Anyone who’s being paying attention to the disastrous start of Liz Truss’s premiership may have seen it blamed on ‘Tufton Street’ —shorthand for a network of free-market think tanks five minutes’ walk from the Palace of Westminster.
It’s rumoured that some of the tax-cutting and deregulatory policies in the government’s pound-crashing, interest-rate-hiking Growth Plan were dreamed up by right-wing wonks so in thrall to neoliberal economic theory that, ironically enough, they failed to realise how the markets would react when Truss offered no plans to balance the books.
Those rumours aren’t unfounded. Truss and her cabinet brought in a host of staffers with past or present links to various right-wing outfits. This traffic is hardly new: think tanks based in Tufton Street (pictured above) were invited to pitch, dragons-den-style, suggestions for the Tories’ 2019 manifesto.
Moreover, there is a long history—or at least a mythology—of think tanks influencing governments. In the 1970s, some of those very same organisations supposedly supplied the policies that helped Margaret Thatcher’s Conservatives unleash socioeconomic reform upon an unsuspecting nation.
That claim is debatable: the Centre for Policy Studies set up by Thatcher and her intellectual mentor Keith Joseph may have helped them win the battle of ideas, but nearly all the actual policymaking in opposition was done by the party’s MPs and the Tories’ in-house research department.
This is not to dismiss the influence of think tanks. Given how stretched the research capacities of our main political parties are, and the revolving door between them and think tanks, that would be foolish. But they are seldom if ever as responsible for government policy, as they love to claim.
In truth, think tanks are best seen as ideas factories, pressure groups and more-or-less partisan outriders. They supply (hopefully evidence-based) research to politicians, and occasionally civil servants, who lack the resources or inclination to gather it themselves, offering novel solutions to familiar problems or highlighting overlooked issues.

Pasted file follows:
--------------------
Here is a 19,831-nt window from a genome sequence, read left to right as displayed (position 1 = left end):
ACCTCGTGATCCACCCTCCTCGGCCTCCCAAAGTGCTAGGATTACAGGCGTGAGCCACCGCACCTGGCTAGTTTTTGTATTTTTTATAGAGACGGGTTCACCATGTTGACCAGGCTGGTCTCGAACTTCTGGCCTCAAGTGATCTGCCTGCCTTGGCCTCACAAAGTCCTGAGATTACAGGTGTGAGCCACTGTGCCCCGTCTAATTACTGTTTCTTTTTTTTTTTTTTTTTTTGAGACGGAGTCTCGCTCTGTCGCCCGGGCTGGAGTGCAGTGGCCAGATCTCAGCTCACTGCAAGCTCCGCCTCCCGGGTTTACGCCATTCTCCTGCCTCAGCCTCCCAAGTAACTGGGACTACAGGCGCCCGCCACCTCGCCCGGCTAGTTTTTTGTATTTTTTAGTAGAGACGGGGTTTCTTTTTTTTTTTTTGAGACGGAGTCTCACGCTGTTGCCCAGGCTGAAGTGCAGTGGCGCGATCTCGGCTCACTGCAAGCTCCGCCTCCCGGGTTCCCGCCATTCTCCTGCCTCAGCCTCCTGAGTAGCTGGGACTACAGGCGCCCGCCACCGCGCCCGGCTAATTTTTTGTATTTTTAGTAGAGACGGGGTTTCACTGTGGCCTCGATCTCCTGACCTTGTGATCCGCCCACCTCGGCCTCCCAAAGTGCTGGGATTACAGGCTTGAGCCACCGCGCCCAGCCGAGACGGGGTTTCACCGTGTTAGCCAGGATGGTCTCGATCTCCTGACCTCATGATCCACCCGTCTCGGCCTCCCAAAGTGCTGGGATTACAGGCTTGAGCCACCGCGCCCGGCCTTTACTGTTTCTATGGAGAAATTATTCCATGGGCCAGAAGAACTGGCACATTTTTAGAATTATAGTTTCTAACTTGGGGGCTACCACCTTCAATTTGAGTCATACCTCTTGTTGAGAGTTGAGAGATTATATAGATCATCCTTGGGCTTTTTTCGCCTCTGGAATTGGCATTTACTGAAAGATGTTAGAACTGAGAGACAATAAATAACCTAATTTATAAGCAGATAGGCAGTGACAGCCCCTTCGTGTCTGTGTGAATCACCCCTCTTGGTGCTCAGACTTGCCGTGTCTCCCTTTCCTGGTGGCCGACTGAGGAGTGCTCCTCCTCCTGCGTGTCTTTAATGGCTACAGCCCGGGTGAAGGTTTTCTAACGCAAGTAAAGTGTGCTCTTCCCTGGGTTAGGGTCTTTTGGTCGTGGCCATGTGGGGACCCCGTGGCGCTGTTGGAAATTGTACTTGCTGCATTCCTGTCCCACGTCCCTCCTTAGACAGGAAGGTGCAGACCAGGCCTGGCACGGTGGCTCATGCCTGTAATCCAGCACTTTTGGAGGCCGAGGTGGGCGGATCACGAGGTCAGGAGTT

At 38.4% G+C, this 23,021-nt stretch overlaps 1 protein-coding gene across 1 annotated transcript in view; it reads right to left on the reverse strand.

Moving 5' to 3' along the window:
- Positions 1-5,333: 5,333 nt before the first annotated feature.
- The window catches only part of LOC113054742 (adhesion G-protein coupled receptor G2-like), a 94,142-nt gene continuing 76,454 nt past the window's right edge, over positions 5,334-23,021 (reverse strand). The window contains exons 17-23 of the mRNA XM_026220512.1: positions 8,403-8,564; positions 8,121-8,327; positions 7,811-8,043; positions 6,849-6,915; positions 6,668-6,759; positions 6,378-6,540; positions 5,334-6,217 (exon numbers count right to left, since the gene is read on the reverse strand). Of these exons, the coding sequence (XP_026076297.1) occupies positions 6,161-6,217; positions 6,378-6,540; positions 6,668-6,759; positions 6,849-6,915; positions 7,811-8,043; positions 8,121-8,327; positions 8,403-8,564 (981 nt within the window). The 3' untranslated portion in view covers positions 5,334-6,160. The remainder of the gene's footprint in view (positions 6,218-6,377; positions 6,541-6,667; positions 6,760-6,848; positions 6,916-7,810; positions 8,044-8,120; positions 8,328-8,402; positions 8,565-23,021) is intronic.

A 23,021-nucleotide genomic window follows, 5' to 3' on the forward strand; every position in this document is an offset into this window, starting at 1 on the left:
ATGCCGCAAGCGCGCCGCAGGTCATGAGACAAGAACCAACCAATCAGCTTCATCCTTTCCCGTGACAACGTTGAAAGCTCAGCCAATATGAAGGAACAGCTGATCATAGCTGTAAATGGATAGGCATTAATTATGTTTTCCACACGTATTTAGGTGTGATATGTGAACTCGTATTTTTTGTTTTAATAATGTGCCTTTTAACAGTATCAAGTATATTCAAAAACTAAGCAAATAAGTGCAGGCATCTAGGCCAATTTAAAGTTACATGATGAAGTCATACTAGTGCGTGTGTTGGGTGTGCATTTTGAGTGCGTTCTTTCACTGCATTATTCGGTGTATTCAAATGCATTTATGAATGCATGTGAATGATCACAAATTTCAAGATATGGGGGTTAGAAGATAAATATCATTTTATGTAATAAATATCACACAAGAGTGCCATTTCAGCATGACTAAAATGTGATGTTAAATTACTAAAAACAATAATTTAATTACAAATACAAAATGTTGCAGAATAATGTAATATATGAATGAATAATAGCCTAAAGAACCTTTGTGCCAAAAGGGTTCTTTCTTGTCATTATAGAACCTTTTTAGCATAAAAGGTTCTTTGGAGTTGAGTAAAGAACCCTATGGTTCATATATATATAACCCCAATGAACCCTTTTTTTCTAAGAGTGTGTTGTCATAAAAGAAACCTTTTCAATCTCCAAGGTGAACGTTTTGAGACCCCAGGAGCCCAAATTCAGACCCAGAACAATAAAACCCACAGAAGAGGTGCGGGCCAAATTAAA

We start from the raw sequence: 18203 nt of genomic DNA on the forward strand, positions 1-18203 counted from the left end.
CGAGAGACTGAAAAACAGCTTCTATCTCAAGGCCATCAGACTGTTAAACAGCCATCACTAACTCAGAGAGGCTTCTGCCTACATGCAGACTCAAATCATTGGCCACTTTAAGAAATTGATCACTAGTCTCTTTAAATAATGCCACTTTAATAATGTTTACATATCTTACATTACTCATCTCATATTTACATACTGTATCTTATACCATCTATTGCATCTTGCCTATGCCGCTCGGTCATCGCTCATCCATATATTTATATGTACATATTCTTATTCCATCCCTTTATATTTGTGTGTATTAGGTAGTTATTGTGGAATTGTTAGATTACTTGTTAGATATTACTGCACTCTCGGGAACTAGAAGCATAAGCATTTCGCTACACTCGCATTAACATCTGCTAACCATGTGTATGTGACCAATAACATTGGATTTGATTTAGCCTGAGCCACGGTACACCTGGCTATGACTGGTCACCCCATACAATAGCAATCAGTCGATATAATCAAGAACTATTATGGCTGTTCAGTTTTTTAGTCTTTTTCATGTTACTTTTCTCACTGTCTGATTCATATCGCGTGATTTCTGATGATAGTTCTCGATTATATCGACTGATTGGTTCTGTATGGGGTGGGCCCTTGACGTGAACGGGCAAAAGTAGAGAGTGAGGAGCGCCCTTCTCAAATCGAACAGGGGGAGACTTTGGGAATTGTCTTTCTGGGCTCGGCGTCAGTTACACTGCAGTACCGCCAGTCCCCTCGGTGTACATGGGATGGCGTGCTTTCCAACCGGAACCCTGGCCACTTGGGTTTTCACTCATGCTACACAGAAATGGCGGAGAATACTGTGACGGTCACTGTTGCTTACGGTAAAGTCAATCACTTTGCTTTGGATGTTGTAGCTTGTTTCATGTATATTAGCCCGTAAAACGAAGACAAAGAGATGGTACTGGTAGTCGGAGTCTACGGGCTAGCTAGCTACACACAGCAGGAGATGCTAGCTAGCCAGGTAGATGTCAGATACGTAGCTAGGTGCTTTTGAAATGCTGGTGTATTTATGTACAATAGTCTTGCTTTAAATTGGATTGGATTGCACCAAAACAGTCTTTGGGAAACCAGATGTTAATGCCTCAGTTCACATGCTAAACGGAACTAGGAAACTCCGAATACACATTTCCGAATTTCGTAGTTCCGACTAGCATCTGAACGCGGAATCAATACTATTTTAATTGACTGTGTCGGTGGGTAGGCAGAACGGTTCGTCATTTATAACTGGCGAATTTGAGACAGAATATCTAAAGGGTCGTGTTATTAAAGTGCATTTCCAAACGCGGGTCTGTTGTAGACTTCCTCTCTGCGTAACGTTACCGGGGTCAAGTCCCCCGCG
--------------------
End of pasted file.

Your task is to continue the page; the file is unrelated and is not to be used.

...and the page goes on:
This usually happens in public, via the media, where broadsheet opinion articles are particularly prized, or reports. The latter are produced either by in-house staff or in conjunction with some kind of commission made up of genuine experts and those recruited for their high political or media profile.
So far, so unproblematic—although there are legitimate questions about the extent to which the media seems to give more attention, and so legitimacy, to some think tanks over others.
Funding, however, is thornier. The ideal source is a recurring donation untethered to any particular piece of work. But most think tanks must rely on one-off income from individuals and companies willing to sponsor a specific project. This must be handled carefully, so as to avoid producing research to order.
Many of the UK’s best-known think tanks, including the widely respected—and very well-funded—Institute for Government and Resolution Foundation are educational charities. The Charity Commission regulates their finances and the extent to which they can be explicitly partisan.
But, surprisingly and somewhat controversially, charitable think tanks can also stake out a defined point on the political spectrum. The best-known examples are the Institute for Economic Affairs and Policy Exchange on the right, and the Institute for Public Policy Research on the left. The Social Market Foundation and Demos are seen as more centrist.
Others, particularly on the right, are not subject to oversight by the Charity Commission. They include the Centre for Policy Studies, the Adam Smith Institute, Bright Blue, Onward and the Centre for Social Justice. On the left, the Fabians fall into this category.
The consequent lack of transparency leaves those most associated with Tufton Street, including the Centre for Policy Studies and Adam Smith Institute, especially open to accusations that they are funded by ‘dark money’ from business people with vested interests and market-fundamentalist viewpoints.
This is making the ecology of UK think tanks ever more like that of the United States. The resulting downsides and dysfunction should lead us to look elsewhere for a model.
One possibility is Germany. There, the state funds, and so regulates, a number of foundations (stiftungen) associated with, but operating at arm’s length from, each of the main political parties.
They function both as think tanks and, by having offices in other countries, boost Germany’s soft power. But they do so transparently, consensually, inclusively and democratically—values we could do with a lot more of in the UK right now.